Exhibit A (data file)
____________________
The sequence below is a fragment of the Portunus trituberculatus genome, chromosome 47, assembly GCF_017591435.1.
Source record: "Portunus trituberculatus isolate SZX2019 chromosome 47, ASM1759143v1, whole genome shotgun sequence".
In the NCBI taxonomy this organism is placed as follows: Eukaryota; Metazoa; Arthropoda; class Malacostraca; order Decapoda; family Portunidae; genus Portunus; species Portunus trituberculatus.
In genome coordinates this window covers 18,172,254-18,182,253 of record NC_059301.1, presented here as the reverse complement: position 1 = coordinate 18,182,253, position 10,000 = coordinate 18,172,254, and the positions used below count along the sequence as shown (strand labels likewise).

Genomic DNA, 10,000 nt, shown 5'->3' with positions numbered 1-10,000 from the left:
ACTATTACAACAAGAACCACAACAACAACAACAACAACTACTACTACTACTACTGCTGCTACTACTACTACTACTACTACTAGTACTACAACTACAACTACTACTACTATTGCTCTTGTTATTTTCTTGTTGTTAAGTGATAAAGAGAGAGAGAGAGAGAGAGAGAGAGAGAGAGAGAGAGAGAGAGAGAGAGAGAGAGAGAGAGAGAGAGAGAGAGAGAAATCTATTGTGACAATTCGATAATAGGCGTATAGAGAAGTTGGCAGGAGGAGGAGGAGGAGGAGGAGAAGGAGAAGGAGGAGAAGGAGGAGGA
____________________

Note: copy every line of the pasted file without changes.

The sequence below is a fragment of the Portunus trituberculatus genome, chromosome 47, assembly GCF_017591435.1.
Source record: "Portunus trituberculatus isolate SZX2019 chromosome 47, ASM1759143v1, whole genome shotgun sequence".
In the NCBI taxonomy this organism is placed as follows: Eukaryota; Metazoa; Arthropoda; class Malacostraca; order Decapoda; family Portunidae; genus Portunus; species Portunus trituberculatus.
In genome coordinates this window covers 18,172,254-18,182,253 of record NC_059301.1, presented here as the reverse complement: position 1 = coordinate 18,182,253, position 10,000 = coordinate 18,172,254, and the positions used below count along the sequence as shown (strand labels likewise).

Genomic DNA, 10,000 nt, shown 5'->3' with positions numbered 1-10,000 from the left:
ACTATTACAACAAGAACCACAACAACAACAACAACAACTACTACTACTACTACTGCTGCTACTACTACTACTACTACTACTAGTACTACAACTACAACTACTACTACTATTGCTCTTGTTATTTTCTTGTTGTTAAGTGATAAAGAGAGAGAGAGAGAGAGAGAGAGAGAGAGAGAGAGAGAGAGAGAGAGAGAGAGAGAGAGAGAGAGAGAGAGAGAGAAATCTATTGTGACAATTCGATAATAGGCGTATAGAGAAGTTGGCAGGAGGAGGAGGAGGAGGAGGAGAAGGAGAAGGAGGAGAAGGAGGAGGA